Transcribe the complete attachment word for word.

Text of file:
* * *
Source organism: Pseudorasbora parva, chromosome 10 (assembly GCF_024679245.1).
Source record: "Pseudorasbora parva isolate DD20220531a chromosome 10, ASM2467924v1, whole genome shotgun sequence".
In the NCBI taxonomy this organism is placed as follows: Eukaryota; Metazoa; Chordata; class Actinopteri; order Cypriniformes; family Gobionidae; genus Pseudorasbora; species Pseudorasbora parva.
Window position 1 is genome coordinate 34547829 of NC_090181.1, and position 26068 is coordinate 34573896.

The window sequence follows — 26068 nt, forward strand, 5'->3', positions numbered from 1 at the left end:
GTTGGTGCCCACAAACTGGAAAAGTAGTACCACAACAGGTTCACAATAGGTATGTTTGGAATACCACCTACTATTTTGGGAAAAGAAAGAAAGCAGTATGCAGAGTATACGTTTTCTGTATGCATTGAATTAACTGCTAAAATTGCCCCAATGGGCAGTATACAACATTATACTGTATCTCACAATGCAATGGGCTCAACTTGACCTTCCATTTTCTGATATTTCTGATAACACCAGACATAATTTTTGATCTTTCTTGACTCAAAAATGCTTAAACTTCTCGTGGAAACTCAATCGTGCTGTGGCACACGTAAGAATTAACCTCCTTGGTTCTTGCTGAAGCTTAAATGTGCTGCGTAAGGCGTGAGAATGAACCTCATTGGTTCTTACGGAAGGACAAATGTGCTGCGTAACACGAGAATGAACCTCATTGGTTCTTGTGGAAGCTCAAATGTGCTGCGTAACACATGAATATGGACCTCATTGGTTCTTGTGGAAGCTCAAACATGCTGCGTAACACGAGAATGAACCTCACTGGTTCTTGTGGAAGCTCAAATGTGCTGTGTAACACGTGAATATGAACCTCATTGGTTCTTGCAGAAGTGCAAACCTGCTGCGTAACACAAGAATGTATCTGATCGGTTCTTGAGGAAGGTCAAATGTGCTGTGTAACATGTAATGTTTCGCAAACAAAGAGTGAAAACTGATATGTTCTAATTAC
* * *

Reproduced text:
Source organism: Pseudorasbora parva, chromosome 10 (assembly GCF_024679245.1).
Source record: "Pseudorasbora parva isolate DD20220531a chromosome 10, ASM2467924v1, whole genome shotgun sequence".
In the NCBI taxonomy this organism is placed as follows: Eukaryota; Metazoa; Chordata; class Actinopteri; order Cypriniformes; family Gobionidae; genus Pseudorasbora; species Pseudorasbora parva.
Window position 1 is genome coordinate 34547829 of NC_090181.1, and position 26068 is coordinate 34573896.

The window sequence follows — 26068 nt, forward strand, 5'->3', positions numbered from 1 at the left end:
GTTGGTGCCCACAAACTGGAAAAGTAGTACCACAACAGGTTCACAATAGGTATGTTTGGAATACCACCTACTATTTTGGGAAAAGAAAGAAAGCAGTATGCAGAGTATACGTTTTCTGTATGCATTGAATTAACTGCTAAAATTGCCCCAATGGGCAGTATACAACATTATACTGTATCTCACAATGCAATGGGCTCAACTTGACCTTCCATTTTCTGATATTTCTGATAACACCAGACATAATTTTTGATCTTTCTTGACTCAAAAATGCTTAAACTTCTCGTGGAAACTCAATCGTGCTGTGGCACACGTAAGAATTAACCTCCTTGGTTCTTGCTGAAGCTTAAATGTGCTGCGTAAGGCGTGAGAATGAACCTCATTGGTTCTTACGGAAGGACAAATGTGCTGCGTAACACGAGAATGAACCTCATTGGTTCTTGTGGAAGCTCAAATGTGCTGCGTAACACATGAATATGGACCTCATTGGTTCTTGTGGAAGCTCAAACATGCTGCGTAACACGAGAATGAACCTCACTGGTTCTTGTGGAAGCTCAAATGTGCTGTGTAACACGTGAATATGAACCTCATTGGTTCTTGCAGAAGTGCAAACCTGCTGCGTAACACAAGAATGTATCTGATCGGTTCTTGAGGAAGGTCAAATGTGCTGTGTAACATGTAATGTTTCGCAAACAAAGAGTGAAAACTGATATGTTCTAATTAC